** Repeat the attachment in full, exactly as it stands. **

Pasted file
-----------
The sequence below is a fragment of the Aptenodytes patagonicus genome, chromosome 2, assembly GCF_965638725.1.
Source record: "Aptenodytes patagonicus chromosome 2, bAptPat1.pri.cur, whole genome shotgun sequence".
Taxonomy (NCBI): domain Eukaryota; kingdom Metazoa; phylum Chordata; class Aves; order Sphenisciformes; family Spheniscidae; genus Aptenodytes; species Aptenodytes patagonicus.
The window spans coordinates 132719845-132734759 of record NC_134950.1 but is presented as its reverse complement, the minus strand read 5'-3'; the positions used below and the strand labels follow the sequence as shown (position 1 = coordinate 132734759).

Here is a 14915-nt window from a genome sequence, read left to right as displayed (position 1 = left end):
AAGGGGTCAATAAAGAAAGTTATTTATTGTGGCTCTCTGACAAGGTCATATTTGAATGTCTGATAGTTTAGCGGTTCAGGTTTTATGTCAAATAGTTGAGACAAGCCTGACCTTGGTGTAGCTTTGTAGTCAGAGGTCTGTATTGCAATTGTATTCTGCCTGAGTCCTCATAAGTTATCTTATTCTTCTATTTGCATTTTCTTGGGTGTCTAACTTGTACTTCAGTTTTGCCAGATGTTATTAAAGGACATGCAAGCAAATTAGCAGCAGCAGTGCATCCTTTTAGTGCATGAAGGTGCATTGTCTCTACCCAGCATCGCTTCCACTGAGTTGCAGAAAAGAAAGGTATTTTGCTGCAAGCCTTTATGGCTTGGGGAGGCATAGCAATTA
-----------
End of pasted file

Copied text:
The sequence below is a fragment of the Aptenodytes patagonicus genome, chromosome 2, assembly GCF_965638725.1.
Source record: "Aptenodytes patagonicus chromosome 2, bAptPat1.pri.cur, whole genome shotgun sequence".
Taxonomy (NCBI): domain Eukaryota; kingdom Metazoa; phylum Chordata; class Aves; order Sphenisciformes; family Spheniscidae; genus Aptenodytes; species Aptenodytes patagonicus.
The window spans coordinates 132719845-132734759 of record NC_134950.1 but is presented as its reverse complement, the minus strand read 5'-3'; the positions used below and the strand labels follow the sequence as shown (position 1 = coordinate 132734759).

Here is a 14915-nt window from a genome sequence, read left to right as displayed (position 1 = left end):
AAGGGGTCAATAAAGAAAGTTATTTATTGTGGCTCTCTGACAAGGTCATATTTGAATGTCTGATAGTTTAGCGGTTCAGGTTTTATGTCAAATAGTTGAGACAAGCCTGACCTTGGTGTAGCTTTGTAGTCAGAGGTCTGTATTGCAATTGTATTCTGCCTGAGTCCTCATAAGTTATCTTATTCTTCTATTTGCATTTTCTTGGGTGTCTAACTTGTACTTCAGTTTTGCCAGATGTTATTAAAGGACATGCAAGCAAATTAGCAGCAGCAGTGCATCCTTTTAGTGCATGAAGGTGCATTGTCTCTACCCAGCATCGCTTCCACTGAGTTGCAGAAAAGAAAGGTATTTTGCTGCAAGCCTTTATGGCTTGGGGAGGCATAGCAATTA